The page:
The boy's DNA, which is the oldest nuclear genome to be sequenced, shows close ties to today's Native Americans.
This finding traces a third of their ancestry to "western Eurasia" with the other two thirds coming from eastern Asia, said DNA expert and study author Eske Willerslev of the University of Copenhagen.
This also implies that traces of European ancestry previously detected in modern Native Americans did not come solely from mixing with European colonists, as most scientists had assumed previously.
While most researchers agree that the first Paleoamericans moved across the Bering Land Bridge some 15,000 years ago, they have always debated their ancestry. But previously found skeletons which dated back to 9,000 years ago and had European features led the study's authors to consider a European ancestry.
The DNA sample comes from the right hand of the boy who lived near Siberia's Belaya River in a village called Mal'ta. His grave was adorned with flint tools, pendants, a bead necklace, and a sprinkling of ochre.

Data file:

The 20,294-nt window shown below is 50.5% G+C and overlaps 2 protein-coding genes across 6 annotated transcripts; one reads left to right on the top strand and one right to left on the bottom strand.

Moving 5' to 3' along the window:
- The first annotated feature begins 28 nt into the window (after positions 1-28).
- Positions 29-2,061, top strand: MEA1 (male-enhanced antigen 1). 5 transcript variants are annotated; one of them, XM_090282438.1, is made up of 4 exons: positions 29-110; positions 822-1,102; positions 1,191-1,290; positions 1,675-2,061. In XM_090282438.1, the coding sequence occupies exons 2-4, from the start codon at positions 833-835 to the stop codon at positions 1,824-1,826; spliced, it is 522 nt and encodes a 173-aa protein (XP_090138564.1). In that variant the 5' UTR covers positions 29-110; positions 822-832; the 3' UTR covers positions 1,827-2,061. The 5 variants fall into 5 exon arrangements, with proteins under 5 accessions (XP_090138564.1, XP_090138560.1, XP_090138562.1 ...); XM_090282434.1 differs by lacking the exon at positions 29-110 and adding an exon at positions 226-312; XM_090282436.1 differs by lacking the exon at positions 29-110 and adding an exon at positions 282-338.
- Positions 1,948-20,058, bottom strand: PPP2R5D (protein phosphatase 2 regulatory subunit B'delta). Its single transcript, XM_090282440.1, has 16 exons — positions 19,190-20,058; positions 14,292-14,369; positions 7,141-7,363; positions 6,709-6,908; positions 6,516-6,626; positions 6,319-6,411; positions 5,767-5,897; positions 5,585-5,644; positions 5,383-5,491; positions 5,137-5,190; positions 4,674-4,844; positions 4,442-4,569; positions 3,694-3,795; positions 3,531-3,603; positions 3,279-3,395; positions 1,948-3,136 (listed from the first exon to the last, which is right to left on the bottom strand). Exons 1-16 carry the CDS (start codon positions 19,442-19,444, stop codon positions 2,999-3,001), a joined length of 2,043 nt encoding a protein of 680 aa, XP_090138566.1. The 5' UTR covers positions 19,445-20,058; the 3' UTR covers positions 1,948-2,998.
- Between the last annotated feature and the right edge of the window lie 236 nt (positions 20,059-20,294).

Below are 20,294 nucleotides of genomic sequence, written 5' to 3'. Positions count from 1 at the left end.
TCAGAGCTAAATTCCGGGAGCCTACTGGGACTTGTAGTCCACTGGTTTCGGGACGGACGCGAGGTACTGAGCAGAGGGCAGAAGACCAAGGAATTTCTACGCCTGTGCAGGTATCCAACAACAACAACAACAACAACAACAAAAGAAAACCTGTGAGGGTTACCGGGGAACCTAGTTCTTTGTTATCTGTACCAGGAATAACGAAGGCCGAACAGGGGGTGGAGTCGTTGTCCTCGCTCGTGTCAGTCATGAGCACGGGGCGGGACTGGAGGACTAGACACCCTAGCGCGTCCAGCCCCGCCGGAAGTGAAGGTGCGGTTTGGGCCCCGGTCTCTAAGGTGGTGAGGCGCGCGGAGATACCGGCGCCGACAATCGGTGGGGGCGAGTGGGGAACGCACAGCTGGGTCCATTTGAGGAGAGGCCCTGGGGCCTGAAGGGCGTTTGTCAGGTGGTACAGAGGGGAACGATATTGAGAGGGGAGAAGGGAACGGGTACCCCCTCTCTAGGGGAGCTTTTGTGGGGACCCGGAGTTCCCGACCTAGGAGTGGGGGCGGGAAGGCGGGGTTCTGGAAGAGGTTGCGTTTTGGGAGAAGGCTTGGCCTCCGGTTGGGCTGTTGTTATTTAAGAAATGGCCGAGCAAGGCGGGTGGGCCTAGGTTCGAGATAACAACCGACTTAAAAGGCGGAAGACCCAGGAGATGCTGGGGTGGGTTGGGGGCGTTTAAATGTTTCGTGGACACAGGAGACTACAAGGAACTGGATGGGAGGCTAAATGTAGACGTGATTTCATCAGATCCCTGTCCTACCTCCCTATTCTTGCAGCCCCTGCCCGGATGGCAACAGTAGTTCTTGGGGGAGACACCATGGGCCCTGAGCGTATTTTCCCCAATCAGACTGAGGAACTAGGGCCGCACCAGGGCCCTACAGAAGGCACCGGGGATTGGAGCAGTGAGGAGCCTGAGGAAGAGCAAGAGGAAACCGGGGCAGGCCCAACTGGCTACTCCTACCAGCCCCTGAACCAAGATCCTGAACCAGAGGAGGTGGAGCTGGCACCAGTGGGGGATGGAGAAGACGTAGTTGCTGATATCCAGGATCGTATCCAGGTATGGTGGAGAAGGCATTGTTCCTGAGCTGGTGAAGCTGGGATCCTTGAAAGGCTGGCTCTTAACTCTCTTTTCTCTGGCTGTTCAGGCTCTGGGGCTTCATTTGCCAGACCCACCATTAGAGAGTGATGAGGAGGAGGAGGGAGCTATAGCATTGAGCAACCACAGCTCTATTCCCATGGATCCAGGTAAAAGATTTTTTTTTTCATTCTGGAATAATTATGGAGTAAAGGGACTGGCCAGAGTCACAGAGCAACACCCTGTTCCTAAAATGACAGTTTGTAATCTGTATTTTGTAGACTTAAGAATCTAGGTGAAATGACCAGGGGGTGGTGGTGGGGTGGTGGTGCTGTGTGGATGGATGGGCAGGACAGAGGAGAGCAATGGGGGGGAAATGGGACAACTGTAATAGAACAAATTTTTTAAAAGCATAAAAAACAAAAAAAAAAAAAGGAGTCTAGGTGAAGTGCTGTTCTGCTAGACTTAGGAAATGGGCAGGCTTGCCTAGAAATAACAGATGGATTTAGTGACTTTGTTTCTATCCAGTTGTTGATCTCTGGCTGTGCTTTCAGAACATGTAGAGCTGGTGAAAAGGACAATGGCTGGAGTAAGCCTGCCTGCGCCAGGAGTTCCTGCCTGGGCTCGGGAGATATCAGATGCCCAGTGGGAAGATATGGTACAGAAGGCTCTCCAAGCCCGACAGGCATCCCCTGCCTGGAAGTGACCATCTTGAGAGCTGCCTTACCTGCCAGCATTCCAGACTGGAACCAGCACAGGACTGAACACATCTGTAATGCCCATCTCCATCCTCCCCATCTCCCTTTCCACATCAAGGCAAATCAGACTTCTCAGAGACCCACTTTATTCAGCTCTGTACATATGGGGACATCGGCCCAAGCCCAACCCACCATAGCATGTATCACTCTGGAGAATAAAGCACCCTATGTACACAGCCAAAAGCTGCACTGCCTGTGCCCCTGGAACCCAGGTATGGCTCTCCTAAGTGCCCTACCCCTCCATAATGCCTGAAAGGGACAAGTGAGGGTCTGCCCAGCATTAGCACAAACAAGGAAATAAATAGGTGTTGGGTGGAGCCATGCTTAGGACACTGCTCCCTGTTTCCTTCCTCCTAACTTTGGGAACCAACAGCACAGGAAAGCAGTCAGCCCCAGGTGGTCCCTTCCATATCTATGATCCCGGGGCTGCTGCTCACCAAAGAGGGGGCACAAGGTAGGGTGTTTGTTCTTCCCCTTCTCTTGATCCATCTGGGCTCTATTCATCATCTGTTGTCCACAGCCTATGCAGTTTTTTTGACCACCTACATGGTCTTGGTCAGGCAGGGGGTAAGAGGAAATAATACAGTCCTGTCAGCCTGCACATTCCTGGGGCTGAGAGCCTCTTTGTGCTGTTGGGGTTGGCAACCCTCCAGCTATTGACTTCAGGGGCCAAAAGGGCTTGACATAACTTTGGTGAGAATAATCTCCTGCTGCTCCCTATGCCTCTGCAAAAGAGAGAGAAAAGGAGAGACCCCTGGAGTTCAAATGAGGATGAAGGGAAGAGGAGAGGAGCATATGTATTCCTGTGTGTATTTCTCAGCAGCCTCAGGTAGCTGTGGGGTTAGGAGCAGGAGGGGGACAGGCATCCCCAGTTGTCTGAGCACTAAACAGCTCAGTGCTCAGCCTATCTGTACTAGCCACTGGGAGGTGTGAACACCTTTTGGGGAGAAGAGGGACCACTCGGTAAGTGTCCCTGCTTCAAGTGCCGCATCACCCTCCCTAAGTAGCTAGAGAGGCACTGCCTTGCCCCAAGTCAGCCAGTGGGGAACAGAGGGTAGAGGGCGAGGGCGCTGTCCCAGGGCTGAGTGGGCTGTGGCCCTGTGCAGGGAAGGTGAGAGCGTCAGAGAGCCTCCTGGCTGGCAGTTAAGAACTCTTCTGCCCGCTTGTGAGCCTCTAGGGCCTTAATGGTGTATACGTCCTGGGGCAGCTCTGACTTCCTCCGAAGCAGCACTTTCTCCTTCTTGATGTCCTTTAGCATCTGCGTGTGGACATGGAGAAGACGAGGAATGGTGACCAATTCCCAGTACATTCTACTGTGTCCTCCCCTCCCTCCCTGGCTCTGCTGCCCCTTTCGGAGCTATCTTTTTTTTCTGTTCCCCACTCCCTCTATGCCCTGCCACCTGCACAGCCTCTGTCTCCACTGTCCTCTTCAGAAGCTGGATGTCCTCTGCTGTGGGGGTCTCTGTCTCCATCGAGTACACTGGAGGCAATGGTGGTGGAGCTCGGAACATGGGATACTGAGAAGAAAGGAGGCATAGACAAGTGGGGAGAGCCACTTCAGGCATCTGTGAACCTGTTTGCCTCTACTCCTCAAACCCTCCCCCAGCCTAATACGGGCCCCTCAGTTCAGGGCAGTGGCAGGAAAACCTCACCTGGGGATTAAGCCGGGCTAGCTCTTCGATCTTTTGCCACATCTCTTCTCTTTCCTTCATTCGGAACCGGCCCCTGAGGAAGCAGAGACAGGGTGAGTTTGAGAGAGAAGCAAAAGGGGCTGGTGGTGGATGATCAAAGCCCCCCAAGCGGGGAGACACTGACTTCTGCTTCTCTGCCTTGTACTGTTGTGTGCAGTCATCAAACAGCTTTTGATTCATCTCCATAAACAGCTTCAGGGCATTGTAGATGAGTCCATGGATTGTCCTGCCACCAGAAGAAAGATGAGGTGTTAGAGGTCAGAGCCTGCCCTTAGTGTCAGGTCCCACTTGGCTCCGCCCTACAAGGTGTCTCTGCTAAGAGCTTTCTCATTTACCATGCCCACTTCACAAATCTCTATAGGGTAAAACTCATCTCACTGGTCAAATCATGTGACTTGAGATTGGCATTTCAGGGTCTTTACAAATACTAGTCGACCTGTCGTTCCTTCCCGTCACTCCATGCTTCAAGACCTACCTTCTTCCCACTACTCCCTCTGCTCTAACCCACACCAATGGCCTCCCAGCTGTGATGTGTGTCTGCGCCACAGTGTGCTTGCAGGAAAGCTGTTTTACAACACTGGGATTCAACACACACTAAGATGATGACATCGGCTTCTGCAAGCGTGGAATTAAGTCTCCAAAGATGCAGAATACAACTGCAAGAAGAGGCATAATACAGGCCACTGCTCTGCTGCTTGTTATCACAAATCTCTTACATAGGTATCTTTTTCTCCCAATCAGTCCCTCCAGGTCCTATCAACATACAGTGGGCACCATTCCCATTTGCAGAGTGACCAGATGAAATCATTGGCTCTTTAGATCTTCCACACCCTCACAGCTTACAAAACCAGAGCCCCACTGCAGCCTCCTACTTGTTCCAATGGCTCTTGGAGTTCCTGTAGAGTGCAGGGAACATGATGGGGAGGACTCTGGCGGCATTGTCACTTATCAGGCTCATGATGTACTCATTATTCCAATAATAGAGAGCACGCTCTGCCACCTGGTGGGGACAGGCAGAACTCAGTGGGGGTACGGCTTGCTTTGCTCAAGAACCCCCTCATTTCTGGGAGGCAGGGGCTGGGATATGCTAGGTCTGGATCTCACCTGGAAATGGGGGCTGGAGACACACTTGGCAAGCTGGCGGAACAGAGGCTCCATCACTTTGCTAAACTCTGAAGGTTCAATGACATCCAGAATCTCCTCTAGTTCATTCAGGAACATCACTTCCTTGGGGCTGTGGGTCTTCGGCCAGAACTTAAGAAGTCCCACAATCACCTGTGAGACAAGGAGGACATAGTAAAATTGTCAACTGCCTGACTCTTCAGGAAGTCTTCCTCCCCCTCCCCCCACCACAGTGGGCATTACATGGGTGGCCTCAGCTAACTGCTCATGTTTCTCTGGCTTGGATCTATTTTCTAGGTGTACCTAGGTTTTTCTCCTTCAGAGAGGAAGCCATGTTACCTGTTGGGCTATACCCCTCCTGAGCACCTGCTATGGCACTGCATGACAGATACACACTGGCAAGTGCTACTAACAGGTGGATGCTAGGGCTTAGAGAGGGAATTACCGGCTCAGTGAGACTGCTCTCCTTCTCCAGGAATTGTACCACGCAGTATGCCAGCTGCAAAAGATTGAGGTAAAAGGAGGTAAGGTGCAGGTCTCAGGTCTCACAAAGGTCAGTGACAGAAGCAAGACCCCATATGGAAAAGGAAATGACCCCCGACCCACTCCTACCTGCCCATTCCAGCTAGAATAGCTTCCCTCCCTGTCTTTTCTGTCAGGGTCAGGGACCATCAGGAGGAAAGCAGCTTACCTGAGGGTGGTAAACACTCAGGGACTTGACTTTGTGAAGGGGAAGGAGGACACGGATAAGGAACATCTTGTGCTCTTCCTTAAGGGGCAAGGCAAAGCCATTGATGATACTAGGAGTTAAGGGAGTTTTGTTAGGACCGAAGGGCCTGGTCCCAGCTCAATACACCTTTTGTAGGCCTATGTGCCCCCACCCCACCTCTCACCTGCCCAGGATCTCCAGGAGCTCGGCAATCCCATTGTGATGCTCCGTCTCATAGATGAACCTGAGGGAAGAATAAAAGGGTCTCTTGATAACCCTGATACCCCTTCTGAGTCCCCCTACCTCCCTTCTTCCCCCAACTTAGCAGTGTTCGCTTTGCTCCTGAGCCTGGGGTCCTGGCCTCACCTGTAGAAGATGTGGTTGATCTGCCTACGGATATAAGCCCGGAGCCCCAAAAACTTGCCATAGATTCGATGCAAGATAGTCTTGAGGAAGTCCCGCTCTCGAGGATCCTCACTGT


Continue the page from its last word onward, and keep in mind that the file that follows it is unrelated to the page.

One expected relation that was missing was the boy's genome had no connection to modern Asians. While the majority of Native American ancestry show East Asian origins this was missing from the boy's genome. But Willerslev said that this does not take away from the validity of the research.
The researchers propose that before 24,000 years ago, the ancestors of Native Americans split into two groups, with the boy's group moving east into Siberia from Europe and West Asia. In this scenario, that group then intermixed with East Asians before moving on to North America.
"Mal'ta might be a missing link, a representative of the Asian population that admixed both into Europeans and Native Americans," said Harvard geneticist David Reich. If so, he said, it shows "the value of ancient DNA in peeling back history and resolving mysteries that are difficult to solve using only present day samples."